Regular Edinburgh Foody readers will know, from endless repetition of this fact, that I’m Swedish. I was weaned on salty licorice* and cinnamon buns. I grew up on crisp bread, herring and cured salmon. Smoked reindeer heart is something I have eaten without finding it at all weird. I think meatloaf should be made from pike or moose. I like a bit of lingonberry jam with my black pudding. I think cider should taste like pop. I know the frog song** (at least the first verse). But as you know, I live in Edinburgh, and have done so longer than I lived in Sweden, so the Swedish thing isn’t all that important. I don’t miss Kalles Kaviar*** one bit.
Saying that, when a Swedish or scandinavian venture opens, I get excited. No more so than when Akva opened a mere 20 minutes’ walk from my home.
Edinburgh’s Swedish pubs
Some ten years ago, two bold Swedish entrepreneurs decided to open a pub in Leith, to create somewhere friendly, with a community ethos, that offered more than just sticky floors and beer. They opened Boda Bar. That first pub was soon followed by Sofi’s and Victoria. Bodabars, the group, have since expanded with Joseph Pearce’s and Hemma.
Not that long ago, a new place opened. I’m delighted about Akva because it is the first of the Bodabars that I can easily walk to. I have a new local!
Akva is on Edinburgh Quay, in the large corner unit that was once Cargo. It’s bright, colourful and welcoming. There are kids corners with toys and painting materials, a beer garden, as well as an upstairs that can be used as a venue. They sell drinks, make cocktails and serve food. I’m fond of the Bodabar style of cooking: it’s varied, with a strong Swedish bent. There are salads, burgers, smørrebrød (open sandwiches), Hasselback potatoes bravas and hearty mains. I enjoyed the salt beef (not the prettiest dish, but a very tasty one) with potato rosties, the rosti and salmon is fab, the trout salad is divine! Friends have enjoyed the burger and I hear good things about the croque too. Carnivores, pescatarians and vegetarians are all catered for. And if all you want is coffee, then that’s OK too.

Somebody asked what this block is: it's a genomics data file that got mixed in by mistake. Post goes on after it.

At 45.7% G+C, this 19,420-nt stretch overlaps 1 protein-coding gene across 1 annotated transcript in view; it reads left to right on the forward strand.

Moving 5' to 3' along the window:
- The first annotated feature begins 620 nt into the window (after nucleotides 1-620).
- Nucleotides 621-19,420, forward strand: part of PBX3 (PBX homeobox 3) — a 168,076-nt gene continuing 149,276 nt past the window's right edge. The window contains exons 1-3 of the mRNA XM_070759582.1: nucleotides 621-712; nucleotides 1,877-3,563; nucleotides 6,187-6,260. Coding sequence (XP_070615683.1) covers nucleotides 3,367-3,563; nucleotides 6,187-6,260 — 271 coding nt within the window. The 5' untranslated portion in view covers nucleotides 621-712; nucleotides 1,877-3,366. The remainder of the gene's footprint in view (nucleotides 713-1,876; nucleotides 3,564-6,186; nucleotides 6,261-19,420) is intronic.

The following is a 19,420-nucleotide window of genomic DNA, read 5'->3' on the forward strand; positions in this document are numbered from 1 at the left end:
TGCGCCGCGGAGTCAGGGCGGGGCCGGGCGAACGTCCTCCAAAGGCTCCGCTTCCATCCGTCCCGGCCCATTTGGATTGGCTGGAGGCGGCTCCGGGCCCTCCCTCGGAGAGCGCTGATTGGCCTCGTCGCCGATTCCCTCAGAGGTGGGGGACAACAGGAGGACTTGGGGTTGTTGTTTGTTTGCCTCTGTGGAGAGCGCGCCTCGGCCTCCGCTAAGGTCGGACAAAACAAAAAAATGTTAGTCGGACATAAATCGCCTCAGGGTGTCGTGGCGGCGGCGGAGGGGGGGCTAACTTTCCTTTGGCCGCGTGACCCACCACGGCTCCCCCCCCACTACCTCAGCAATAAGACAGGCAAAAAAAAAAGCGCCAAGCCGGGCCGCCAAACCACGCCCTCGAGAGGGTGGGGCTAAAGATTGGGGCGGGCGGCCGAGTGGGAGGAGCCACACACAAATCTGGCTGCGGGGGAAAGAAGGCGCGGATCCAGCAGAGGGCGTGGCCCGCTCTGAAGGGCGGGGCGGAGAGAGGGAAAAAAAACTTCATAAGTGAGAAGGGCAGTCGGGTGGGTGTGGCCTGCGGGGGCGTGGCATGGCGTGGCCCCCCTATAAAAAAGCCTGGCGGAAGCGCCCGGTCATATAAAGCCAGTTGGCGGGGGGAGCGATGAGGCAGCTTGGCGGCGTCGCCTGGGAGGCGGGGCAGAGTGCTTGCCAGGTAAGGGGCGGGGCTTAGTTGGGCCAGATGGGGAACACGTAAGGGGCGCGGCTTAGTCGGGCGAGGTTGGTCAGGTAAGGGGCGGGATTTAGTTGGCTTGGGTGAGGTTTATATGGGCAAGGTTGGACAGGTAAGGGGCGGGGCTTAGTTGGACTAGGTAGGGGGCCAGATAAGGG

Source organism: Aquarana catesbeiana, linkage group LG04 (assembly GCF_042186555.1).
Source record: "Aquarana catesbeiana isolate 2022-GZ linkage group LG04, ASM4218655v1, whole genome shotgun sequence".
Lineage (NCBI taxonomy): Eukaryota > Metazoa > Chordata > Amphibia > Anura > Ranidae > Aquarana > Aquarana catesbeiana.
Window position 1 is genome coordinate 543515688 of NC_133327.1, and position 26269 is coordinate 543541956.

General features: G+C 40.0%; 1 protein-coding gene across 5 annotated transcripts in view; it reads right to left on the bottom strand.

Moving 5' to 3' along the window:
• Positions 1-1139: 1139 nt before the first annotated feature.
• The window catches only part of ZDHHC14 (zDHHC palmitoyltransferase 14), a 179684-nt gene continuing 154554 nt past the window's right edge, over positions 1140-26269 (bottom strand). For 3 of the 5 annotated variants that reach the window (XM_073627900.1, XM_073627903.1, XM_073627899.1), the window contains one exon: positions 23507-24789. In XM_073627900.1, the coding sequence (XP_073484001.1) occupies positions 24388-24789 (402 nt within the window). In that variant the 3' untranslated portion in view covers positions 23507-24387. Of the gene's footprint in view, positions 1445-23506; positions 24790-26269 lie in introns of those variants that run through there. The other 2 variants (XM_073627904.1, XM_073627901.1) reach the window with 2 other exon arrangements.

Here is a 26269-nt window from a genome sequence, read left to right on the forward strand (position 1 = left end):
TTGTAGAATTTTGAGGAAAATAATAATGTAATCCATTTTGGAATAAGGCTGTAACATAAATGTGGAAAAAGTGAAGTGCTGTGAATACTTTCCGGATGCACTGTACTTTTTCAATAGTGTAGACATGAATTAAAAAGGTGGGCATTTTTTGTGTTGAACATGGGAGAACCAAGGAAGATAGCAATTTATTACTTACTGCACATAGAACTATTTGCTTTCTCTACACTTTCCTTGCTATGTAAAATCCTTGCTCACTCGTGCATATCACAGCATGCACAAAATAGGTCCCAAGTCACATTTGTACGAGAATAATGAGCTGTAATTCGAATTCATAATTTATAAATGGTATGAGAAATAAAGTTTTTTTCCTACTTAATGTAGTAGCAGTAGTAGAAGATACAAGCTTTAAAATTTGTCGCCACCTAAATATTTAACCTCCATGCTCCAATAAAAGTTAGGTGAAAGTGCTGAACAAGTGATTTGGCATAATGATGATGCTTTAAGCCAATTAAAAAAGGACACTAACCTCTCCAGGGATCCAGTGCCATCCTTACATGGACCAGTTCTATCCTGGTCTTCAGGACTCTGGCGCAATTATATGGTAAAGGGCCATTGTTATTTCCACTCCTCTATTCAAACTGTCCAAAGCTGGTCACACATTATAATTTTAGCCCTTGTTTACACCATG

The third space
Akva is a cosy place that welcomes everyone – kids until 20:00, dogs all the time. I feel very much at home there and it’s not because it feels like a Swedish bar. I don’t know if it does. (When I left the country, I couldn’t afford to go out much, so I don’t really know what a typical one would be like.) They don’t want to be ‘just’ a pub.
The community ethos means that as well as eating and drinking, there are other things to do at Akva and the other Bodabar venues. Scransalon takes place upstairs in Akva in August, Wednesday’s are open mic night and there’s Latino dancing some Fridays. I took my mother, and C’s dad (at different times) to Akva, and have met friends young and not so for lunch there. It’s a great place for a drink after work, or a long, lazy weekend afternoon. Visit, and tell me what you think. I hope you like it as much as I do!
* Licorice with ammonium chloride in it. Oh! The ecstacy of joy.
** It’s about the weirdness of a range of animals and had actions. We sing it at midsummer, while dancing around the Maypole.
*** Think salty taramosalata in a tube.
Edinburgh, EH3 9QG